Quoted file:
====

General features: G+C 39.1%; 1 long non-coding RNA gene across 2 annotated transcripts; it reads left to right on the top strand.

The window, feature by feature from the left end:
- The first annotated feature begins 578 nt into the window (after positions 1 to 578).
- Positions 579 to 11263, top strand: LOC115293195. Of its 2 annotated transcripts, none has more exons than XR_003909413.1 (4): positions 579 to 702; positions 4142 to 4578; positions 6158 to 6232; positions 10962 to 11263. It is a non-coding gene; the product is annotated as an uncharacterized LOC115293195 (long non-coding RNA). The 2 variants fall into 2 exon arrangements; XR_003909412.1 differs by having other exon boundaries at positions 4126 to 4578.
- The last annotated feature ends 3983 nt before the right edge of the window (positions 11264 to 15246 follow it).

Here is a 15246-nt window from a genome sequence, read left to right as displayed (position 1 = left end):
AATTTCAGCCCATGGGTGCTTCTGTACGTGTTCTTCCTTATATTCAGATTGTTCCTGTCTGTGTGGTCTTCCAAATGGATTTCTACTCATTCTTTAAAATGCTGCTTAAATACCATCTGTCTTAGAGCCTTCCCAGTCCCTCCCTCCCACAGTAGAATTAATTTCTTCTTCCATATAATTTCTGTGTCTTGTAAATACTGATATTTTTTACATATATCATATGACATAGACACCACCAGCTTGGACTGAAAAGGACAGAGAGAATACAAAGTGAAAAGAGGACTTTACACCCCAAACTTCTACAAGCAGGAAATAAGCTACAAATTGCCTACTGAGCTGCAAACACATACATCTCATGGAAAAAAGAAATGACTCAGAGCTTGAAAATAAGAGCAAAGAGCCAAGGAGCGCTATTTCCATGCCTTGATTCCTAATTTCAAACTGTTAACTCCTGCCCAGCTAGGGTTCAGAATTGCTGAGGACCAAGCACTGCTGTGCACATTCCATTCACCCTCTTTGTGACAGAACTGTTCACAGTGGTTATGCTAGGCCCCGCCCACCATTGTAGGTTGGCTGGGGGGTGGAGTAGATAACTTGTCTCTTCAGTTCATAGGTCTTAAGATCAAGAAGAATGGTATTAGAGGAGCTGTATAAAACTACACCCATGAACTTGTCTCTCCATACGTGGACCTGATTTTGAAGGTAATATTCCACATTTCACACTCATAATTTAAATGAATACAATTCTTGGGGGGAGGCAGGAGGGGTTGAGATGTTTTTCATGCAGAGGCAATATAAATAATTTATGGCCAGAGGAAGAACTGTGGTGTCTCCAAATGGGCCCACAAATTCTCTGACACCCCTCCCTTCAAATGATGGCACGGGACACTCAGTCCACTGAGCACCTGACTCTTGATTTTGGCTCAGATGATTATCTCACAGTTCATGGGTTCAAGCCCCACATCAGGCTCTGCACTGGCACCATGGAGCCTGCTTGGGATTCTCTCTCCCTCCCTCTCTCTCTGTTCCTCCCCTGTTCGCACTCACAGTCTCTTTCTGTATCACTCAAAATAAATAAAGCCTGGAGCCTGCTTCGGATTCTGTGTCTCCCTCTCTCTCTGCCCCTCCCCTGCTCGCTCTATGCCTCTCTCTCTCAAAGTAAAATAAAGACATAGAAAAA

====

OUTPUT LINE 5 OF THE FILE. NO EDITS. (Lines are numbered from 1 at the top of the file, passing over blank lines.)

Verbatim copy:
- The last annotated feature ends 3983 nt before the right edge of the window (positions 11264 to 15246 follow it).